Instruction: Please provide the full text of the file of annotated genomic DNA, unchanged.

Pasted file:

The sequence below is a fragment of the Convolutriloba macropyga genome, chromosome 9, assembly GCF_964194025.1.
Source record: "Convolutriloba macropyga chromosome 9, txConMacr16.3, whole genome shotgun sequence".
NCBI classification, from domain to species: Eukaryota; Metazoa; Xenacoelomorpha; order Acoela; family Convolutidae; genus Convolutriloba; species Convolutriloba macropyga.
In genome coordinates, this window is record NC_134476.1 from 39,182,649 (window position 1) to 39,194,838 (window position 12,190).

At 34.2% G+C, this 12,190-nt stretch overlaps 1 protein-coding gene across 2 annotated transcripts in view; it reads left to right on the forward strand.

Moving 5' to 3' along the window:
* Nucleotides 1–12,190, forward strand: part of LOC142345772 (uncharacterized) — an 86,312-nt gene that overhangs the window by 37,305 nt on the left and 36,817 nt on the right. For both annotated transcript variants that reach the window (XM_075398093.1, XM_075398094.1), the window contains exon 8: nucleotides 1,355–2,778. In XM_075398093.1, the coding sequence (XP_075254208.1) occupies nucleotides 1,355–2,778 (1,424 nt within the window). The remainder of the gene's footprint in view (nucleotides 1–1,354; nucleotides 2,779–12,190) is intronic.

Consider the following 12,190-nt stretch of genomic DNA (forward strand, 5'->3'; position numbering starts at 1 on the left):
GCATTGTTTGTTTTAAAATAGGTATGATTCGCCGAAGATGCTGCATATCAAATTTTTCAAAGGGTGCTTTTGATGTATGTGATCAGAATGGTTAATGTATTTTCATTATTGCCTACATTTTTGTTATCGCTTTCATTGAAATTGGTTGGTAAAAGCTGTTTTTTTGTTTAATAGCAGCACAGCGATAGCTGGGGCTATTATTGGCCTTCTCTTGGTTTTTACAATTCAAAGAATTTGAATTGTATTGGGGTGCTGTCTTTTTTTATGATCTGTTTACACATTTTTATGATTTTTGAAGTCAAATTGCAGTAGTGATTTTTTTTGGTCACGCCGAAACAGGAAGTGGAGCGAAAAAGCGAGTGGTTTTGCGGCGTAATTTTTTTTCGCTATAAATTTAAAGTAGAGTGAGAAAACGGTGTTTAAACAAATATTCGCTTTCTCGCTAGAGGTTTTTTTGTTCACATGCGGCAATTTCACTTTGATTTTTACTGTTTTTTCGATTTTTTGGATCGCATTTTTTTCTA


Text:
The sequence below is a fragment of the Convolutriloba macropyga genome, chromosome 9, assembly GCF_964194025.1.
Source record: "Convolutriloba macropyga chromosome 9, txConMacr16.3, whole genome shotgun sequence".
NCBI classification, from domain to species: Eukaryota; Metazoa; Xenacoelomorpha; order Acoela; family Convolutidae; genus Convolutriloba; species Convolutriloba macropyga.
In genome coordinates, this window is record NC_134476.1 from 39,182,649 (window position 1) to 39,194,838 (window position 12,190).

At 34.2% G+C, this 12,190-nt stretch overlaps 1 protein-coding gene across 2 annotated transcripts in view; it reads left to right on the forward strand.

Moving 5' to 3' along the window:
* Nucleotides 1–12,190, forward strand: part of LOC142345772 (uncharacterized) — an 86,312-nt gene that overhangs the window by 37,305 nt on the left and 36,817 nt on the right. For both annotated transcript variants that reach the window (XM_075398093.1, XM_075398094.1), the window contains exon 8: nucleotides 1,355–2,778. In XM_075398093.1, the coding sequence (XP_075254208.1) occupies nucleotides 1,355–2,778 (1,424 nt within the window). The remainder of the gene's footprint in view (nucleotides 1–1,354; nucleotides 2,779–12,190) is intronic.

Consider the following 12,190-nt stretch of genomic DNA (forward strand, 5'->3'; position numbering starts at 1 on the left):
GCATTGTTTGTTTTAAAATAGGTATGATTCGCCGAAGATGCTGCATATCAAATTTTTCAAAGGGTGCTTTTGATGTATGTGATCAGAATGGTTAATGTATTTTCATTATTGCCTACATTTTTGTTATCGCTTTCATTGAAATTGGTTGGTAAAAGCTGTTTTTTTGTTTAATAGCAGCACAGCGATAGCTGGGGCTATTATTGGCCTTCTCTTGGTTTTTACAATTCAAAGAATTTGAATTGTATTGGGGTGCTGTCTTTTTTTATGATCTGTTTACACATTTTTATGATTTTTGAAGTCAAATTGCAGTAGTGATTTTTTTTGGTCACGCCGAAACAGGAAGTGGAGCGAAAAAGCGAGTGGTTTTGCGGCGTAATTTTTTTTCGCTATAAATTTAAAGTAGAGTGAGAAAACGGTGTTTAAACAAATATTCGCTTTCTCGCTAGAGGTTTTTTTGTTCACATGCGGCAATTTCACTTTGATTTTTACTGTTTTTTCGATTTTTTGGATCGCATTTTTTTCTA